Pfizer proposes expansion of late-stage coronavirus vaccine trial

The Pfizer world headquarters stands in Midtown Manhattan in New York City.

Drew Angerer | Getty Images

Pfizer and German biotech firm BioNTech announced Saturday that they have submitted a proposal to the U.S. Food and Drug Administration to expand the phase-three trial of its coronavirus vaccine to include up to 44,000 participants, a significant increase from its previous target of 30,000. 

The companies, which are developing the vaccine together, said in a statement that the trial is proceeding as planned and they expect to have enrolled 30,000 participants by next week. 

“The proposed expansion would allow the companies to further increase trial population diversity, and include adolescents as young as 16 years of age and people with chronic, stable HIV (human immunodeficiency viruses), Hepatitis C, or Hepatitis B infection, as well as provide additional safety and efficacy data,” the companies said. 

Representatives of the Food and Drug Administration and of the Department of Health and Human Services did not immediately return CNBC’s request for comment.

Public health specialists have emphasized the need for participants in vaccine trials to reflect a diverse population, including the elderly, communities of color and people with underlying health conditions, all of whom have been disproportionately impacted by the virus. Including diverse participants helps ensure that the vaccine candidate is truly safe and effective across a variety of populations.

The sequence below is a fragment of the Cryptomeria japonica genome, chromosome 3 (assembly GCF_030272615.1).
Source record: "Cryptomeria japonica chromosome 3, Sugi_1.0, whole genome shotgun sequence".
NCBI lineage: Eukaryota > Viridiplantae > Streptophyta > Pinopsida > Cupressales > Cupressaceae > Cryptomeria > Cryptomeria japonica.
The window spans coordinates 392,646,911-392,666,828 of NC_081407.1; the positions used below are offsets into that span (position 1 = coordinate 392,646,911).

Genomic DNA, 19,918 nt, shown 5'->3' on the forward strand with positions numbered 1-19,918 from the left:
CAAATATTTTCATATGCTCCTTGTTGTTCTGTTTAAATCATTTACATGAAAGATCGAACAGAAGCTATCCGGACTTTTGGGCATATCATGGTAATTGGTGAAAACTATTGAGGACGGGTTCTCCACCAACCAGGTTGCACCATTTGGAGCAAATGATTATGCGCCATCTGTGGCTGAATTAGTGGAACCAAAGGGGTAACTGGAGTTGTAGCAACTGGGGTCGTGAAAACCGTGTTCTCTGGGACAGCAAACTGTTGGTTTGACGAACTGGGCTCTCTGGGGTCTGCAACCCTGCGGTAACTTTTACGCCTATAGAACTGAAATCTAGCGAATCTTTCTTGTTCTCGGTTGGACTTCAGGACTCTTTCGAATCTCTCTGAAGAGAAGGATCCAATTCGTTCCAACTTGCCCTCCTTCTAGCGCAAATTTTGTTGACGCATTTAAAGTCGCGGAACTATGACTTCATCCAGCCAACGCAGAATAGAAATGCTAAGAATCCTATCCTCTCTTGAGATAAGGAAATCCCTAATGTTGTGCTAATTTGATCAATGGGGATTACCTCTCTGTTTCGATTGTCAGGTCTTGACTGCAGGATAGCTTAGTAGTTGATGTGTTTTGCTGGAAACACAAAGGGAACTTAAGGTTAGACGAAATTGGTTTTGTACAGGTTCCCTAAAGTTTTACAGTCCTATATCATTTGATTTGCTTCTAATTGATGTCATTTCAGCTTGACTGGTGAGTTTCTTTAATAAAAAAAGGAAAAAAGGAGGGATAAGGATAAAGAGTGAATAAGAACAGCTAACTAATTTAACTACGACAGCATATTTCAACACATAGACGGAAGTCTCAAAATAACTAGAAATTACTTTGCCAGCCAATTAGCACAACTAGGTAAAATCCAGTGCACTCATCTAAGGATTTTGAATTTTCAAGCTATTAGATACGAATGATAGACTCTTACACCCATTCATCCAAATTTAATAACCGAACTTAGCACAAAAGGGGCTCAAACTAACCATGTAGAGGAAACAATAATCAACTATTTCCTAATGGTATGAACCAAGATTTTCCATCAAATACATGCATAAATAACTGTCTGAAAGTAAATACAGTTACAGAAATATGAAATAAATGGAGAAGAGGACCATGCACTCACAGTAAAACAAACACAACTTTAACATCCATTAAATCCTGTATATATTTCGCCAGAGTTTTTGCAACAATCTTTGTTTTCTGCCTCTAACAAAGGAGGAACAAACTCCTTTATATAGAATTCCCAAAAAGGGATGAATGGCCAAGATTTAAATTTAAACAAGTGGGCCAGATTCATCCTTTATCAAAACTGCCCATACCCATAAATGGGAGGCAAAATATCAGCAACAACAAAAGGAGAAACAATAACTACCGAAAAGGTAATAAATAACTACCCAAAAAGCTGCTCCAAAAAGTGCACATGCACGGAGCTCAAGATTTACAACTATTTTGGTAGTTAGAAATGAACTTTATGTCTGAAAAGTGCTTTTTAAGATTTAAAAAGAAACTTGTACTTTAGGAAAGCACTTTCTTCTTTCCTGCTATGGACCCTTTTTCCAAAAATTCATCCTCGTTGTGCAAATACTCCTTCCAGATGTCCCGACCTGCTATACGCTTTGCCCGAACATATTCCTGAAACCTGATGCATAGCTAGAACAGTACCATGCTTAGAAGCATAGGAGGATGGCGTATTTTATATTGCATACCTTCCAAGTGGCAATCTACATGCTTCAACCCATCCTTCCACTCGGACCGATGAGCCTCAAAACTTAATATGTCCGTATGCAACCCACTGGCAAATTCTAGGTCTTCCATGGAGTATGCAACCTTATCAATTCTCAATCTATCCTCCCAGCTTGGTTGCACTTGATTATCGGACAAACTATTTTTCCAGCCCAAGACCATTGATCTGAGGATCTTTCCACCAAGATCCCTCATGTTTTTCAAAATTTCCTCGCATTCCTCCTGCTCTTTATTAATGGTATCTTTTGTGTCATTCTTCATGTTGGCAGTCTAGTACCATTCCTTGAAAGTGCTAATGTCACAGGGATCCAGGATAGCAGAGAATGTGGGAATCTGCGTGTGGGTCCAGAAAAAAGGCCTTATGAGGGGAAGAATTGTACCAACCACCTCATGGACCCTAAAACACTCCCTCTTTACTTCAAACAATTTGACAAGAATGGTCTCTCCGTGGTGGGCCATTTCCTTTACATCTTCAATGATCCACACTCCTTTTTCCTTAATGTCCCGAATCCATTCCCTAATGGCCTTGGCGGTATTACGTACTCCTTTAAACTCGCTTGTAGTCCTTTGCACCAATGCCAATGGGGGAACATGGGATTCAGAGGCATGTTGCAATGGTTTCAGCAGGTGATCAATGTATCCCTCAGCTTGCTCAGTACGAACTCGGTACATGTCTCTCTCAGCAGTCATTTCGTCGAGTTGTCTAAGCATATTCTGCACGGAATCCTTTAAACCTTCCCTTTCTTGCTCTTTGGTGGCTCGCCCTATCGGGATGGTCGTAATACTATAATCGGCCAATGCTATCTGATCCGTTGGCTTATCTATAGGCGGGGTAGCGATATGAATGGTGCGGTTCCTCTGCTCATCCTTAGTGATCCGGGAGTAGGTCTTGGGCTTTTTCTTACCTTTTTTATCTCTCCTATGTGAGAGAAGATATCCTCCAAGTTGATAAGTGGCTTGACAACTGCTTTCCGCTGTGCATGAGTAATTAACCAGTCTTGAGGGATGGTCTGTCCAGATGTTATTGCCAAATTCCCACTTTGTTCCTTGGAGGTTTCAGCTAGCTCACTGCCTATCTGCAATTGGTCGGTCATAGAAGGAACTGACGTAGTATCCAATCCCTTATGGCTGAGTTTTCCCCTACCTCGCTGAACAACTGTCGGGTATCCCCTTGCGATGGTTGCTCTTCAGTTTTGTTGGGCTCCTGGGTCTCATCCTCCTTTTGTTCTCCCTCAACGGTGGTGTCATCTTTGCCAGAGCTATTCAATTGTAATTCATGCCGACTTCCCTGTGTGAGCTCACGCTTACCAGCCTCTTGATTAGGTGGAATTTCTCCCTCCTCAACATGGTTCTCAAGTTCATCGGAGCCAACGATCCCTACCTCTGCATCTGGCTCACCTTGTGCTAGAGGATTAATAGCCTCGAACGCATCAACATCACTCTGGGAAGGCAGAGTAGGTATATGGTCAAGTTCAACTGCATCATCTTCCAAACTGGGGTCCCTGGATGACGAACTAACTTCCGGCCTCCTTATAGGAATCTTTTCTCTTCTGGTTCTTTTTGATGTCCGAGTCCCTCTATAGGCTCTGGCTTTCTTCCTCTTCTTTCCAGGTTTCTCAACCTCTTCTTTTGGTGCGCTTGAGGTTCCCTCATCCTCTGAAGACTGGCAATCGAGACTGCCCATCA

Moderna, another company developing a Covid-19 vaccine, told CNBC earlier this month that they were slowing enrollment slightly in its trial to ensure it has sufficient representation of minorities most at risk for the disease.

Pfizer CEO Albert Bourla said earlier this month that the pharmaceutical company could have results from its late-stage trial as soon as October. On Saturday, the companies reiterated the possibility that they could have data reflecting whether the vaccine is effective or not by the end of October. However, it could take longer to collect enough data to determine whether the vaccine is safe, because it will take months of follow-up work to determine what kind of side effects, if any, the vaccine may cause.

“The pivotal trial is event-based and there are many variables that will ultimately impact read-out timing,” the companies said. “As stated previously, based on current infection rates, the companies continue to expect that a conclusive readout on efficacy is likely by the end of October.”

—CNBC’s Meg Tirrell contributed to this report.

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